As I was looking over my Christmas list the other day, it occurred to me that there are two types of people we tend to spend too much money on. They are the people who we would spend any amount on, but they are happy with any gift and the people who will not be happy with any gift no matter how much money we spend.
I would spend any amount of money to get my husband, kids, mom and dad, or sisters something they would truly love or make their life easier. I used to spend a lot of money on gifts for these loved ones. However, I've come to realize that they are happy with whatever I give them, be it big or small, extravagant or simple, just so it's given with love.
For the last few years my sisters, parents and I decided that we would keep gift giving to a minimum. My sister now donates money to a charity on our behalf. My other sister and I have started a tradition of baking biscotti and making truffles for everyone. This year, we took the treats to them when we visited at Thanksgiving, saving money by not having to mail anything.
I took a bunch of pictures at Thanksgiving, and will be making collages (via computer) and sending these to family members to enjoy all year. I get as much joy out of giving these less expensive gifts, as I did giving more expensive ones. Plus, I have the bonus of saving time and money and not stressing out over finding the "perfect" gift.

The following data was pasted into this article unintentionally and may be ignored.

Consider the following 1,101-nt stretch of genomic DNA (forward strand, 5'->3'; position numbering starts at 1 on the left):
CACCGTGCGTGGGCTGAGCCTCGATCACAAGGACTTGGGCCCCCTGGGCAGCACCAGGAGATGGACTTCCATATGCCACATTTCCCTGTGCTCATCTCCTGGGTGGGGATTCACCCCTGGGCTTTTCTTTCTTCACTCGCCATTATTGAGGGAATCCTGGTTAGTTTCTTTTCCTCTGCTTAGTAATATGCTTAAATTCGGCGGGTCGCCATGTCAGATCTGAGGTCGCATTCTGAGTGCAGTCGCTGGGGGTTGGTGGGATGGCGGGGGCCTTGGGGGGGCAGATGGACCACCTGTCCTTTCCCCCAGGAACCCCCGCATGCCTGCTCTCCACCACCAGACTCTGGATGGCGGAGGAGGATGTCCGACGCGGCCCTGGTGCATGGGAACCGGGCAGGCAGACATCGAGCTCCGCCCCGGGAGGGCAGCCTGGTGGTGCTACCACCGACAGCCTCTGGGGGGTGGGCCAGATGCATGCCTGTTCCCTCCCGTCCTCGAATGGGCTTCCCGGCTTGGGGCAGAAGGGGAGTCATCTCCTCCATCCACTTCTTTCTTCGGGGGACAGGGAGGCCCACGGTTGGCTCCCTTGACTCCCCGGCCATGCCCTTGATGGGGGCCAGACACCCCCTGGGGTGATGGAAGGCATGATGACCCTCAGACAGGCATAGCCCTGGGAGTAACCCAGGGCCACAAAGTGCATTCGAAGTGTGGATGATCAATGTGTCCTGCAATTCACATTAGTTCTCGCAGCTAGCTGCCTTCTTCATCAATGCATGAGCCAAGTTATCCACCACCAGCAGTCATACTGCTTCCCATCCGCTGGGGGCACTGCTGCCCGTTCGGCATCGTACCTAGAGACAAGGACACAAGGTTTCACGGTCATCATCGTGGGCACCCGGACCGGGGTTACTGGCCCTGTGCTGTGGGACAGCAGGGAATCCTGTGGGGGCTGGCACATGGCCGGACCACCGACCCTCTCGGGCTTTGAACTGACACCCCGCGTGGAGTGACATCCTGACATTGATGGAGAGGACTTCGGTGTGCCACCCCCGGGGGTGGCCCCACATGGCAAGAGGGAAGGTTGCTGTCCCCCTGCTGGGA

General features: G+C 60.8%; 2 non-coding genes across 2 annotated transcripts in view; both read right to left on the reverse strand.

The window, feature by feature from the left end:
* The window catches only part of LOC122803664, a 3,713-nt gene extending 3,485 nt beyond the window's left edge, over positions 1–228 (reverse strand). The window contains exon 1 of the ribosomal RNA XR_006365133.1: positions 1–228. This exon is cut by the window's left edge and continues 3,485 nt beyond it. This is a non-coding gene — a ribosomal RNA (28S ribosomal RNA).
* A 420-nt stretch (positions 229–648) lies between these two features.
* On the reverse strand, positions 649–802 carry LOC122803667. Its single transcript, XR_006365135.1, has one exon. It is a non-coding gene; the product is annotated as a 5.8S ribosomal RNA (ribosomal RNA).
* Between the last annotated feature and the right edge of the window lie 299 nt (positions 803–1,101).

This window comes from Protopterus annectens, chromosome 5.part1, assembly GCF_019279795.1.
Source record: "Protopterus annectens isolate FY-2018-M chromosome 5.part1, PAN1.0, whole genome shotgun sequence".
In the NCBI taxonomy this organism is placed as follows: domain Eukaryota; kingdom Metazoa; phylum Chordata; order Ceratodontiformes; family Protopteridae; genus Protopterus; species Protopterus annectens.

I think we all have people in the second category on our Christmas list, namely people who will not be happy no matter how much time, effort, and money is put into their gift.
For many, many years, I spent way too much time and energy trying to "please" one person in my family this way. I wanted him to like me and to appreciate what I did, but the most he did was to grunt and then throw my carefully chosen, expensive gifts, on the floor.
Several years ago, I realized that I was never going to please him and decided not to spend the time, energy or money on gifts for him anymore. In the spirit of Christmas, we still give him gifts, just not extravagant ones, and not with the expectation of receiving thanks or appreciation for them.
We give gifts that are inexpensive and simple, such as homemade candy or soup mixes, gloves, a coffee mug, or office supplies. We give things that will be used and appreciated by another family member if the original recipient doesn't. I've given him books that I think he'll enjoy, but these are also books that I know another family member will enjoy if he isn't interested in reading them! We also give framed photos that can be easily displayed, and perhaps will bring him some happiness.
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